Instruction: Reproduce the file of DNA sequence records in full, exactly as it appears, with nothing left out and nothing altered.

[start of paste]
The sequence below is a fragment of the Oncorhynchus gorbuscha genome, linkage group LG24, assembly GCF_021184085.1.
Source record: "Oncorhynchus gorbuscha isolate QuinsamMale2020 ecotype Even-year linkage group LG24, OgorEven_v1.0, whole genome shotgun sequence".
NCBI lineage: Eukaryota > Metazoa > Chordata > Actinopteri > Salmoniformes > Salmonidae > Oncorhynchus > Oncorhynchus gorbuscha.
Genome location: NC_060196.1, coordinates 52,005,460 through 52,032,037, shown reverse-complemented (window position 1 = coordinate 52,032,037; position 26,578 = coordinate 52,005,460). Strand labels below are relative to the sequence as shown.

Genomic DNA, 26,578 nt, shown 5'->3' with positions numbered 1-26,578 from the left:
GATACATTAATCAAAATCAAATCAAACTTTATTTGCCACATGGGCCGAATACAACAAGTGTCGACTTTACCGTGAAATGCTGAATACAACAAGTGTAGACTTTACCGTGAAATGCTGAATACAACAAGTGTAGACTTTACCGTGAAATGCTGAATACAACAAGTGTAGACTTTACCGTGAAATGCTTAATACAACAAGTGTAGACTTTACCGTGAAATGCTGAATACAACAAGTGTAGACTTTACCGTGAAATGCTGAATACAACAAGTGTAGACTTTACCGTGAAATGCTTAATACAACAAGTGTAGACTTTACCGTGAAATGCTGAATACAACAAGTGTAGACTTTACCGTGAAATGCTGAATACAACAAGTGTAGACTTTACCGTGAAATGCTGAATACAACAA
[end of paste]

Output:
The sequence below is a fragment of the Oncorhynchus gorbuscha genome, linkage group LG24, assembly GCF_021184085.1.
Source record: "Oncorhynchus gorbuscha isolate QuinsamMale2020 ecotype Even-year linkage group LG24, OgorEven_v1.0, whole genome shotgun sequence".
NCBI lineage: Eukaryota > Metazoa > Chordata > Actinopteri > Salmoniformes > Salmonidae > Oncorhynchus > Oncorhynchus gorbuscha.
Genome location: NC_060196.1, coordinates 52,005,460 through 52,032,037, shown reverse-complemented (window position 1 = coordinate 52,032,037; position 26,578 = coordinate 52,005,460). Strand labels below are relative to the sequence as shown.

Genomic DNA, 26,578 nt, shown 5'->3' with positions numbered 1-26,578 from the left:
GATACATTAATCAAAATCAAATCAAACTTTATTTGCCACATGGGCCGAATACAACAAGTGTCGACTTTACCGTGAAATGCTGAATACAACAAGTGTAGACTTTACCGTGAAATGCTGAATACAACAAGTGTAGACTTTACCGTGAAATGCTGAATACAACAAGTGTAGACTTTACCGTGAAATGCTTAATACAACAAGTGTAGACTTTACCGTGAAATGCTGAATACAACAAGTGTAGACTTTACCGTGAAATGCTGAATACAACAAGTGTAGACTTTACCGTGAAATGCTTAATACAACAAGTGTAGACTTTACCGTGAAATGCTGAATACAACAAGTGTAGACTTTACCGTGAAATGCTGAATACAACAAGTGTAGACTTTACCGTGAAATGCTGAATACAACAA